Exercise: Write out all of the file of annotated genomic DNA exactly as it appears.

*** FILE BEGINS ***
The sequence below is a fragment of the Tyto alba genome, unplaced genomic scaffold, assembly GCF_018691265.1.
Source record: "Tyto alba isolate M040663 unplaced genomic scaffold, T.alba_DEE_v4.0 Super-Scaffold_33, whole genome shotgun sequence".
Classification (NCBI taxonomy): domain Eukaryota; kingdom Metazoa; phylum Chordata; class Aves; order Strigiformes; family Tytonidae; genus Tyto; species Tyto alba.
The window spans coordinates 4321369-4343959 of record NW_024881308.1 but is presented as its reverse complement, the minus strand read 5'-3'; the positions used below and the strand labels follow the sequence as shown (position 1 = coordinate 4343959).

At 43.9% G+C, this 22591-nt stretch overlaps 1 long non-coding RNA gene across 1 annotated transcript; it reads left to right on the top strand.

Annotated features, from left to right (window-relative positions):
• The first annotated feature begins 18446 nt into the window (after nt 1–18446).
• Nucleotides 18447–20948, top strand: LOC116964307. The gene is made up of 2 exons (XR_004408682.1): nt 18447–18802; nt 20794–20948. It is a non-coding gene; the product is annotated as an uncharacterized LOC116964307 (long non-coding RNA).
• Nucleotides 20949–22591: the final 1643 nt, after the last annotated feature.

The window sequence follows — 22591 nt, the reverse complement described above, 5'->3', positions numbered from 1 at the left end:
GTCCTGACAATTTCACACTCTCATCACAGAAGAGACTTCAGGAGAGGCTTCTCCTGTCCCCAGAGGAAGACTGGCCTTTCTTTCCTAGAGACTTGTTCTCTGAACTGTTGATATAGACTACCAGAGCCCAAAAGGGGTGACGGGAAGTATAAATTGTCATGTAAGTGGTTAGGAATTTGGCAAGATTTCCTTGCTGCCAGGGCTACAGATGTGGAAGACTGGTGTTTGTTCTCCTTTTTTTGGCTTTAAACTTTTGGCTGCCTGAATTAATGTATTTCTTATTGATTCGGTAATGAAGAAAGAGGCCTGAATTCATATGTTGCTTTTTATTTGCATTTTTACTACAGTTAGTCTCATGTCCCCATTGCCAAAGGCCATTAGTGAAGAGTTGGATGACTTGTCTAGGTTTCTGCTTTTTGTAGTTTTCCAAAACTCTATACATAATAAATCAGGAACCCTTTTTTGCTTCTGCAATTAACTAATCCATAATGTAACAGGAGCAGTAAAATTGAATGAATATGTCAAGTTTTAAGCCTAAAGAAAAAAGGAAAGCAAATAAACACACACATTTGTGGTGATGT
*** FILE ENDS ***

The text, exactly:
The sequence below is a fragment of the Tyto alba genome, unplaced genomic scaffold, assembly GCF_018691265.1.
Source record: "Tyto alba isolate M040663 unplaced genomic scaffold, T.alba_DEE_v4.0 Super-Scaffold_33, whole genome shotgun sequence".
Classification (NCBI taxonomy): domain Eukaryota; kingdom Metazoa; phylum Chordata; class Aves; order Strigiformes; family Tytonidae; genus Tyto; species Tyto alba.
The window spans coordinates 4321369-4343959 of record NW_024881308.1 but is presented as its reverse complement, the minus strand read 5'-3'; the positions used below and the strand labels follow the sequence as shown (position 1 = coordinate 4343959).

At 43.9% G+C, this 22591-nt stretch overlaps 1 long non-coding RNA gene across 1 annotated transcript; it reads left to right on the top strand.

Annotated features, from left to right (window-relative positions):
• The first annotated feature begins 18446 nt into the window (after nt 1–18446).
• Nucleotides 18447–20948, top strand: LOC116964307. The gene is made up of 2 exons (XR_004408682.1): nt 18447–18802; nt 20794–20948. It is a non-coding gene; the product is annotated as an uncharacterized LOC116964307 (long non-coding RNA).
• Nucleotides 20949–22591: the final 1643 nt, after the last annotated feature.

The window sequence follows — 22591 nt, the reverse complement described above, 5'->3', positions numbered from 1 at the left end:
GTCCTGACAATTTCACACTCTCATCACAGAAGAGACTTCAGGAGAGGCTTCTCCTGTCCCCAGAGGAAGACTGGCCTTTCTTTCCTAGAGACTTGTTCTCTGAACTGTTGATATAGACTACCAGAGCCCAAAAGGGGTGACGGGAAGTATAAATTGTCATGTAAGTGGTTAGGAATTTGGCAAGATTTCCTTGCTGCCAGGGCTACAGATGTGGAAGACTGGTGTTTGTTCTCCTTTTTTTGGCTTTAAACTTTTGGCTGCCTGAATTAATGTATTTCTTATTGATTCGGTAATGAAGAAAGAGGCCTGAATTCATATGTTGCTTTTTATTTGCATTTTTACTACAGTTAGTCTCATGTCCCCATTGCCAAAGGCCATTAGTGAAGAGTTGGATGACTTGTCTAGGTTTCTGCTTTTTGTAGTTTTCCAAAACTCTATACATAATAAATCAGGAACCCTTTTTTGCTTCTGCAATTAACTAATCCATAATGTAACAGGAGCAGTAAAATTGAATGAATATGTCAAGTTTTAAGCCTAAAGAAAAAAGGAAAGCAAATAAACACACACATTTGTGGTGATGT